BUDAPEST, Hungary — As Hungary’s nationalist Prime Minister Viktor Orban prepares to continue his autocratic governance of Hungary for another four years, he faces a shattered opposition at home but an increasingly isolated position abroad, where his flouting of democratic standards and approach to the war in Ukraine has riled the European Union and other nations.
On Sunday, as officials from his right-wing Fidesz party gathered at an election night event on the Danube river in Budapest, Orban told supporters that their landslide victory in the country’s national election was a message to Europe that his model of “illiberal democracy” was a prophecy for the continent’s future.
“The whole world has seen tonight in Budapest that Christian democratic politics, conservative civic politics and patriotic politics have won. We are telling Europe that this is not the past, this is the future, our common European future,” Orban said.
But while Orban’s party won 53% of the vote in Hungary, convincing Europe to get on board won’t be so easy. Orban already faces heavy pressure in the EU to change tack on his approach to corruption, minority rights and media freedom, and as war rages in neighboring Ukraine, his ties to Russian President Vladimir Putin have alienated even some of his closest allies.
During Hungary’s election campaign, a Western-looking coalition of opposition parties challenging Orban called for Hungary to support its embattled neighbor and act in lockstep with its EU and NATO partners.
Yet Orban, considered to be Putin’s closest ally in the EU, insisted that Hungary remain neutral and maintain its close economic ties with Moscow, including continuing to import Russian gas and oil on favorable terms.
The president of Ukraine, Volodymyr Zelenskyy, on Saturday depicted the Hungarian leader as out of touch with the rest of Europe, which has united to condemn Putin, support sanctions against Russia and send aid including weapons to Ukraine.
“He is virtually the only one in Europe to openly support Mr. Putin,” Zelenskyy said.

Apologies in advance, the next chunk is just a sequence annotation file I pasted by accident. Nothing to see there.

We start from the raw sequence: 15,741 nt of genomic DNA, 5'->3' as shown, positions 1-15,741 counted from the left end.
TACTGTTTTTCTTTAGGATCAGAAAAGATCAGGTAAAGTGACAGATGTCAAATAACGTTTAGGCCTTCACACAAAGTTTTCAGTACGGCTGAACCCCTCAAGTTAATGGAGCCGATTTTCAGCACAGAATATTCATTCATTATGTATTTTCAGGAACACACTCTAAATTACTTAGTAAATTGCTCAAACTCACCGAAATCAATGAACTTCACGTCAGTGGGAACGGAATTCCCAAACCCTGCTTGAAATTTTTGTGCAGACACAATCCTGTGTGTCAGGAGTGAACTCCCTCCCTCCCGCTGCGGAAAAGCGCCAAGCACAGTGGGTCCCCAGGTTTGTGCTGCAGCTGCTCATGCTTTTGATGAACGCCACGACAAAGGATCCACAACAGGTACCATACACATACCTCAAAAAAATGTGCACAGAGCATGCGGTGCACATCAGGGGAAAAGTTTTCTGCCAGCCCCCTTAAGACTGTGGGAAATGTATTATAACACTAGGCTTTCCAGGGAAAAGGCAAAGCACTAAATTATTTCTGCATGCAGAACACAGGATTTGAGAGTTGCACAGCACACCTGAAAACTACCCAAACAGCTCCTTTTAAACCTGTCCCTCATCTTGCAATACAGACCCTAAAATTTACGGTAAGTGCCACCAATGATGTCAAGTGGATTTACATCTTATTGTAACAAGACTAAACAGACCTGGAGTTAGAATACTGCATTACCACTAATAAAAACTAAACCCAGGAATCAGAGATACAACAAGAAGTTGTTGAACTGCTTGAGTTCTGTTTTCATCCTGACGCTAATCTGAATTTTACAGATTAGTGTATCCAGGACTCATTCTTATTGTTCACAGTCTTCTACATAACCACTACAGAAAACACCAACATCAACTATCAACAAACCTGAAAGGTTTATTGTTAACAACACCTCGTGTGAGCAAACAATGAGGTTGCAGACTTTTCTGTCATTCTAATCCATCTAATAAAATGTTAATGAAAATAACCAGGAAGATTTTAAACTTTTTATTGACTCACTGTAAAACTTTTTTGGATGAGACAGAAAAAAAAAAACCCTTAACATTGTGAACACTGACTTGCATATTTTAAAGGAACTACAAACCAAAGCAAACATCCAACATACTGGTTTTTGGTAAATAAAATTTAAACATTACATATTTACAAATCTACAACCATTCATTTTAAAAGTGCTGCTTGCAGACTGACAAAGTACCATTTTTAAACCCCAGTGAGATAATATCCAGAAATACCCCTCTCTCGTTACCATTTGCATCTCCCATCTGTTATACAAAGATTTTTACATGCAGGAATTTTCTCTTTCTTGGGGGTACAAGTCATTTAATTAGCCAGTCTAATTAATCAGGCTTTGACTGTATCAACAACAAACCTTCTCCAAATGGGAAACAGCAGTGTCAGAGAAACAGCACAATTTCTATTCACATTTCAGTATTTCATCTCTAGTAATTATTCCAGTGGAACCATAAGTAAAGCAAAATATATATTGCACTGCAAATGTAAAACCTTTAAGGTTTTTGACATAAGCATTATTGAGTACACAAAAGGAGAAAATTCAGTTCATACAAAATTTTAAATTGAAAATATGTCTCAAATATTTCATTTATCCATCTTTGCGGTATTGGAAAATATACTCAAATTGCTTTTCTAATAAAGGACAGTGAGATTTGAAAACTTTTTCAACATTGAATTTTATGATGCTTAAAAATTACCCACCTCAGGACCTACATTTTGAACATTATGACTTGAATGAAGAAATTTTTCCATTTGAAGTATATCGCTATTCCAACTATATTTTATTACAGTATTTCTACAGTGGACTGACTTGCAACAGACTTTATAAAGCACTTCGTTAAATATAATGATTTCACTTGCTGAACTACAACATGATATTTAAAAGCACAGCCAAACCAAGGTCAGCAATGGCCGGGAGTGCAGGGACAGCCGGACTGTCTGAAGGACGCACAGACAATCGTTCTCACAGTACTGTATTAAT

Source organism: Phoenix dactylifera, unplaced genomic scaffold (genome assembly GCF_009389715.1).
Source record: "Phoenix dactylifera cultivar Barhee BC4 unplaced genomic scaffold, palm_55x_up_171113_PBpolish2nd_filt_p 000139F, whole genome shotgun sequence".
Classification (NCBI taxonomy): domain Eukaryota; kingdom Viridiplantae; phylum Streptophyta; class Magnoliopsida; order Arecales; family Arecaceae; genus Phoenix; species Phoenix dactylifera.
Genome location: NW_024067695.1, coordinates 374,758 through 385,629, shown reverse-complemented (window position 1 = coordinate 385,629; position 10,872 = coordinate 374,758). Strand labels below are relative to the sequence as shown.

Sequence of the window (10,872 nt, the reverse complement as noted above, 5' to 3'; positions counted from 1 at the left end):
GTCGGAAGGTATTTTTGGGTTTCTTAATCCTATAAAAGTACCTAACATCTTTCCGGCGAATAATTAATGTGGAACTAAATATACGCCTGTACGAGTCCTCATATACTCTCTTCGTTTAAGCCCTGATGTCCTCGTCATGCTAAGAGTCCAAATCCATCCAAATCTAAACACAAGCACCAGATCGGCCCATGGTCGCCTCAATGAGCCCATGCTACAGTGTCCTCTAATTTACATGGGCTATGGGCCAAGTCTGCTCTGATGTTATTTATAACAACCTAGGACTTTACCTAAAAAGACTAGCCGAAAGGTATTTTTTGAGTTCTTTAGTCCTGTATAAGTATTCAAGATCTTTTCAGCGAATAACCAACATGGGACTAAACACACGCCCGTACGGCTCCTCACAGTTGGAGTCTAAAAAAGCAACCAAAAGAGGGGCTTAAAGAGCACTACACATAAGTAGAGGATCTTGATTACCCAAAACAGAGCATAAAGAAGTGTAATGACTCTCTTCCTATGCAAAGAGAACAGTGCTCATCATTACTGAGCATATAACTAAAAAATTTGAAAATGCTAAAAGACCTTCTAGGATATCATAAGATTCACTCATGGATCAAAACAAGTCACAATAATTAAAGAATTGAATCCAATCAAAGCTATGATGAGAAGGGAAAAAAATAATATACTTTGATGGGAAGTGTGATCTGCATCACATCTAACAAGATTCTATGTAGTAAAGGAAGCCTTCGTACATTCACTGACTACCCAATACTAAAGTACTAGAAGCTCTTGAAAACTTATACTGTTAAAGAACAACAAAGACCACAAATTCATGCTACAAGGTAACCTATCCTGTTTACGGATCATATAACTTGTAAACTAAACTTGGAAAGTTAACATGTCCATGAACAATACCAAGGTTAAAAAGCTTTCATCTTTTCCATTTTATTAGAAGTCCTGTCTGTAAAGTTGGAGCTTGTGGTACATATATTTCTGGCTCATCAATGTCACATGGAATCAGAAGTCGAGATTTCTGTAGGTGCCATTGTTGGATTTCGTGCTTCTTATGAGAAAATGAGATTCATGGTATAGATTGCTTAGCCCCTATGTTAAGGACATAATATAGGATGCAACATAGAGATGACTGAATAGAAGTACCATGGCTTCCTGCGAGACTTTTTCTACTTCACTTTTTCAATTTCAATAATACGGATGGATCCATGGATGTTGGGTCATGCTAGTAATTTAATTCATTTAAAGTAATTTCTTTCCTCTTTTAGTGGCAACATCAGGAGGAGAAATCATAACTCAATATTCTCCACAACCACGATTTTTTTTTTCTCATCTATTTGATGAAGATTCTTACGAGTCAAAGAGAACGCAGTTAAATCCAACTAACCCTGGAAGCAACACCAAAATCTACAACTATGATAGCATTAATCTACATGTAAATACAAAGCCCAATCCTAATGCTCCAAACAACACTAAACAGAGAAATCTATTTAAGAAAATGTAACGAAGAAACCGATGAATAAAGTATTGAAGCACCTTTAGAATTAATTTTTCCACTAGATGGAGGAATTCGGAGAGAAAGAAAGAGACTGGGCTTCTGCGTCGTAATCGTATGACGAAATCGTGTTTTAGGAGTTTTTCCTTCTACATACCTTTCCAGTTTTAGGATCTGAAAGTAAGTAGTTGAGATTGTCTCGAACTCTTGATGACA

Yet while speaking to supporters on Sunday, Orban singled out Zelenskyy as part of the “overwhelming force” that he said his party had struggled against in the election — “the left at home, the international left, the Brussels bureaucrats, the Soros empire with all its money, the international mainstream media, and in the end, even the Ukrainian president.”
Orban’s antagonistic approach to Zelenskyy and conspicuous caution around damaging relations with Russia, even as Moscow is accused of committing war crimes in Ukraine, has led to fault lines appearing among his European friends.
Poland, also governed by a right-wing populist government, is Hungary’s most loyal partner in the EU. But speaking to Polish public radio in the week before Hungary’s vote, ruling party leader and Orban ally Jaroslaw Kaczynski said he was displeased with Orban’s stance on Russia.
“We will see what will happen after the elections and then this assessment can be finally formulated. But we are not happy,” Kaczynski said.
Hungary’s vote had been expected to be the closest since Orban took power in 2010, thanks to the country’s six main opposition parties putting aside their ideological differences to form a united front against Fidesz.
But with 99% of votes counted in the election for the country’s 199-seat parliament, Fidesz held 53% of the vote while the opposition coalition, steeply underperforming expectations, had 35%.
Edit Zgut, a political scientist at the Polish Academy of Sciences in Warsaw, predicted that the clear victory for Orban would allow him to move further in an autocratic direction, sidelining dissidents and capturing new areas of the economy.
“Hungary seems to have reached a point of no return,” she said. “The key lesson is that the playing field is tilted so much that it became almost impossible to replace Fidesz in elections.”
Orban — a fierce critic of immigration, LGBTQ rights and “EU bureaucrats” — has garnered the admiration of right-wing nationalists across Europe and North America.
Along with the parliamentary election, a referendum on LGBTQ issues was held on Sunday with questions pertaining to sex education programs in schools and the availability to children of information about sex reassignment. Participation failed to reach the 50% threshold to make it legally binding, with 20% of voters spoiling their ballots, part of an opposition initiative to sabotage the referendum which it decried as homophobic. Of the 44% of voters who cast valid votes, more than 92% voted with the government’s position
In a surprise performance, radical right-wing party Our Homeland Movement appeared to have garnered more than 6% of the vote, exceeding the 5% threshold needed to gain seats in parliament.
Opposition parties and international observers have noted structural impediments to defeating Orban, highlighting pervasive pro-government bias in the public media, the domination of commercial news outlets by Orban allies and a heavily gerrymandered electoral map.
Speaking to supporters in Budapest late Sunday, opposition leader Peter Marki-Zay conceded defeat but argued that Fidesz had won under a system of its own making.
“We knew in advance that it would be an extremely unequal fight,” Marki-Zay said. “We do not dispute that Fidesz won this election. That this election was democratic and free is, of course, something we continue to dispute.”
Associated Press writer Vanessa Gera in Warsaw contributed to this report.
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